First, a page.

So if I religiously drive 55 (on cruise control) my 2005 Honda Accord 4 cylinder automatic gets 34.2 MPG. I've been mollified, so no need to go out and buy another auto. As a reward for the car, I had the oil, air filter, and cabin air filter changed for $140 at Jiffy Lube. I despise that place and usually change the oil and filter myself but have been too lazy lately. The guy at the counter knew I was one of those annoyed, cynical customers so he went through his laundry list of to-dos very gingerly as if to say, I'm just throwing this out there, buddy, cause my boss makes me, don't shoot the messenger. I could clearly see the cabin filter was legitimately filthy but recalled how offended I was when I spied one of the service men smudging an air filter I had replaced about one month earlier with an oily thumb and bringing it to me for inspection: Hey man, you should get this filter replaced, it's dirty. That was years ago and on some other car. It's moments like this I wish I could activate the imaginary trap door which chutes the moron into a lime pit in some Hostelesque sub basement.
I also lost my ID card -- looked everywhere for it -- and was lectured at the badge office about all manner of inanities that, had they been relevant, I wouldn't have been there in the first place. Things like, You really shouldn't lose your ID badge. I was supposed to reply to this, cause the subroutine went to sleep until I said, Yeah, I have to make sure I won't lose my badge again. Or, Is the badge lost or did you misplace it? There were some posters admonishing reckless employees opening the workplace to terrorism. Where do you keep your badge? was one poster. It had a photograph of a car dashboard with the ID badge and lanyard in plain sight among a gaggle of car lighter adapters by the shifter. "Keep it hidden when not at work but in plain sight while working" was another message.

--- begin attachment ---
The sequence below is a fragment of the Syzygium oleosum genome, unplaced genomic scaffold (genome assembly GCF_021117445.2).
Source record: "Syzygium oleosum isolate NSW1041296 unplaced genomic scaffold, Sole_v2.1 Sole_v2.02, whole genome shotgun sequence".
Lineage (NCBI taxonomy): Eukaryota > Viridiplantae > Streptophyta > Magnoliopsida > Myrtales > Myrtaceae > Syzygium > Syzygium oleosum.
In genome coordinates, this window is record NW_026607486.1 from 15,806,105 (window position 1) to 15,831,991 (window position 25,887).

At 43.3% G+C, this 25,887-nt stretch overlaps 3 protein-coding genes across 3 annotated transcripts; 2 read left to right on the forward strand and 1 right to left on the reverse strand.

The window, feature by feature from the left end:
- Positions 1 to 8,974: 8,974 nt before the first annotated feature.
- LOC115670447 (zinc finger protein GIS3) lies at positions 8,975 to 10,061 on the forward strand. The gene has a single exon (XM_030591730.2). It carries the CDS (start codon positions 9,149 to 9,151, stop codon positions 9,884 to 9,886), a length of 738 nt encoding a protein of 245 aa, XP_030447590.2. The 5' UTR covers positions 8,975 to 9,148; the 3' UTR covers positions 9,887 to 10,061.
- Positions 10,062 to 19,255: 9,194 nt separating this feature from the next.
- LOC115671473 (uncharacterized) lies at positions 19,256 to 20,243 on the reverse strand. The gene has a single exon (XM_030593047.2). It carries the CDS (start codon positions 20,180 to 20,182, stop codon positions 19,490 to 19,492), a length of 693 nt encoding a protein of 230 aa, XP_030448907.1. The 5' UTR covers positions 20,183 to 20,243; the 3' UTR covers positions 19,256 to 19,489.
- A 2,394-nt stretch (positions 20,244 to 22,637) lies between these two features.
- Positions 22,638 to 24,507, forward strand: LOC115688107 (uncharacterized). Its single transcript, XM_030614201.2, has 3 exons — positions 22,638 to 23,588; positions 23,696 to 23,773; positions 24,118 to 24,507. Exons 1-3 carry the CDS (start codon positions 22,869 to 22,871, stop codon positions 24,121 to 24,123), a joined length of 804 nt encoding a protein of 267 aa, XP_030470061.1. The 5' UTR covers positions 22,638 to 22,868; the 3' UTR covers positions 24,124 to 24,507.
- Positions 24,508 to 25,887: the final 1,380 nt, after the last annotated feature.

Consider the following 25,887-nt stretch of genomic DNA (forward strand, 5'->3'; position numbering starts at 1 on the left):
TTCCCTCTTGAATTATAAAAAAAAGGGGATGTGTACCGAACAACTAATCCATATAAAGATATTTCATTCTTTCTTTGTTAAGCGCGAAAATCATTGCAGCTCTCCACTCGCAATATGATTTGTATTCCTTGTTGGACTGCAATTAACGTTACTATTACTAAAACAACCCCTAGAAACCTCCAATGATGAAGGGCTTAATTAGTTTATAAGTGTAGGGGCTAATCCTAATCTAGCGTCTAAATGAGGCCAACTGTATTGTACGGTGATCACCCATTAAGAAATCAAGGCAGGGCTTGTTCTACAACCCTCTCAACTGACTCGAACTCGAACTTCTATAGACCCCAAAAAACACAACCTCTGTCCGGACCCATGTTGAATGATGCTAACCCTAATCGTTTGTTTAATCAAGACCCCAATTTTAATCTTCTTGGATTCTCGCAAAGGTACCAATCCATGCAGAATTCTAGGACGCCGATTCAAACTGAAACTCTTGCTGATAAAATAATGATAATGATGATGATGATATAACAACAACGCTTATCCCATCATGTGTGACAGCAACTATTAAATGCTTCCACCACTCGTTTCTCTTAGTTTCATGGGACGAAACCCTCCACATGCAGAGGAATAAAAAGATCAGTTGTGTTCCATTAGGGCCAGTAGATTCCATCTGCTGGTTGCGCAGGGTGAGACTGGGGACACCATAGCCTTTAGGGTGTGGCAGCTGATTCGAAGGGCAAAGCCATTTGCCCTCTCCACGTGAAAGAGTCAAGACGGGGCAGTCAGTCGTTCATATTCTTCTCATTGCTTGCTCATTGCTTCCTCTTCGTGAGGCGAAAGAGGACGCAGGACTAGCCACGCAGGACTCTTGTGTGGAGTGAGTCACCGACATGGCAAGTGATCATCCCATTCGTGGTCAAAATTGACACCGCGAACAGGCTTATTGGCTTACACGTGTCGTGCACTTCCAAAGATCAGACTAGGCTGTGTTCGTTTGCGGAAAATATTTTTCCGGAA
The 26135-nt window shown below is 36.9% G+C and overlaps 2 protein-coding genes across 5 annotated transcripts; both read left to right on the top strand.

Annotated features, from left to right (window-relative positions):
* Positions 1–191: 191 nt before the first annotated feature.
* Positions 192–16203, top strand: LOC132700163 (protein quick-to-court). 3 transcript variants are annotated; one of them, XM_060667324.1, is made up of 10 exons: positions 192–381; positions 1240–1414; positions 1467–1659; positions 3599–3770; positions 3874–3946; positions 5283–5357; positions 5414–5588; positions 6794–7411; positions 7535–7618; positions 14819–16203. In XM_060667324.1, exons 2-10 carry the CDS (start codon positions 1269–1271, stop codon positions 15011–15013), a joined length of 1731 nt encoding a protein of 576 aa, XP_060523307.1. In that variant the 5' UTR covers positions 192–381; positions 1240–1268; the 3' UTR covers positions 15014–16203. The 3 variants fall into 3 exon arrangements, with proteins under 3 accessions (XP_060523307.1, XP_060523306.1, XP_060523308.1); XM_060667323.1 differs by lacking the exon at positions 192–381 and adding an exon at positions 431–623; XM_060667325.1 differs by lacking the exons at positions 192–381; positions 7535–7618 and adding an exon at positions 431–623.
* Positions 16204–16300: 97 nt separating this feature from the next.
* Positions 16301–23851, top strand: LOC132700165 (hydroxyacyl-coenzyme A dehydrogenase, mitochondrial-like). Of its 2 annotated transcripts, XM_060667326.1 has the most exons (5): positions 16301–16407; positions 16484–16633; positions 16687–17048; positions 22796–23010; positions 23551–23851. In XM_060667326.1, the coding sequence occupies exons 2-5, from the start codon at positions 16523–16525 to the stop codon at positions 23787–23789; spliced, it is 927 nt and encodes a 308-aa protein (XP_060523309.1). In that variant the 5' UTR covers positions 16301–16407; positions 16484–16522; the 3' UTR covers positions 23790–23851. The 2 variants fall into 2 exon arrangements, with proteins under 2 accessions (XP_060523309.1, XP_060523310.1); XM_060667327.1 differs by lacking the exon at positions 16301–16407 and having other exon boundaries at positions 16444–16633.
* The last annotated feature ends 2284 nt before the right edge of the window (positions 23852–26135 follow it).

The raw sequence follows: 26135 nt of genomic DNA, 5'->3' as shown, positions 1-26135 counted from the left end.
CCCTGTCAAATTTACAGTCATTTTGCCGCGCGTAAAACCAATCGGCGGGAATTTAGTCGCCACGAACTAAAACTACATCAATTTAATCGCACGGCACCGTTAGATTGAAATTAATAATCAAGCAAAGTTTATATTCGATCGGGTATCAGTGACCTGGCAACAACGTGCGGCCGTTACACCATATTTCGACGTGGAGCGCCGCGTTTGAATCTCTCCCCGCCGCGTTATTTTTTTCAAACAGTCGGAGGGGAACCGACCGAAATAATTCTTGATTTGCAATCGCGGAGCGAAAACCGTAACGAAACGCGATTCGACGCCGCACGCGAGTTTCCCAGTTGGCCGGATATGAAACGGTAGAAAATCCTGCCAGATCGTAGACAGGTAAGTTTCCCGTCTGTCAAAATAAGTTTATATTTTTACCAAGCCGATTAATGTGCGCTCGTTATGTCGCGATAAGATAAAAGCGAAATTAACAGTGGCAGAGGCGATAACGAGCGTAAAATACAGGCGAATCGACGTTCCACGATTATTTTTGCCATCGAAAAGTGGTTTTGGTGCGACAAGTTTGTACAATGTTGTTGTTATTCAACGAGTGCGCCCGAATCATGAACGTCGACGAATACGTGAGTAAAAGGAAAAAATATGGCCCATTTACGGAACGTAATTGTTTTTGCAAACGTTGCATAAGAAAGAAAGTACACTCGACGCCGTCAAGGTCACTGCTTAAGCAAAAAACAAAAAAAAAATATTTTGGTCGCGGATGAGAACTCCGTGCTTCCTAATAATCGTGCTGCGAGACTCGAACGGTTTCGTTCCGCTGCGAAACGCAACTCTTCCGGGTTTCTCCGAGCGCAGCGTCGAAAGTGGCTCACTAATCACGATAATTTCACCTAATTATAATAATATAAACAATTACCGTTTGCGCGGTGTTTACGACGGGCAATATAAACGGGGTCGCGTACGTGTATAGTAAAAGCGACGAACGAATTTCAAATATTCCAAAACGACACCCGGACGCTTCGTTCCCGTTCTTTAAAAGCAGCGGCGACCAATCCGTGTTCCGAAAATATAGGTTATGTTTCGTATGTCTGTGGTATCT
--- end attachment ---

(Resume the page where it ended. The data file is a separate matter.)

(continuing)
This was at the new visitor center -- or users center -- I forget. I decided to get a Starbucks coffee, a tall latte, and the lone woman at the counter seemed annoyed to have been aroused from her reverie. The idea crossed my mind that a latte is the wrong sort of drink to get, maybe too effeminate, but then I remembered a whole queue of other folks that have likely gotten lattes there that are far more on the Apple, Volkswagen, tortoise shell glasses candyland than myself, and cancelled the notion. The woman had no makeup, was weathered, tan and lean with a mulletish cut. She was clad all in navy blue with well-ironed denim khakis, the kind of uniform a Getty serviceman would wear. There was a jar filled with change that with a note taped to it reading "Tips are GREATLY appreciated!". The latte cost $3.75 and when I handed over $4, the woman said, Thank you, and began helping the next customer, whom she spoke to familiarly. She turned her back to me and I could see she had no intention of giving me change. While pouring sugar at the self service table I heard my quarter fall into the tip jar.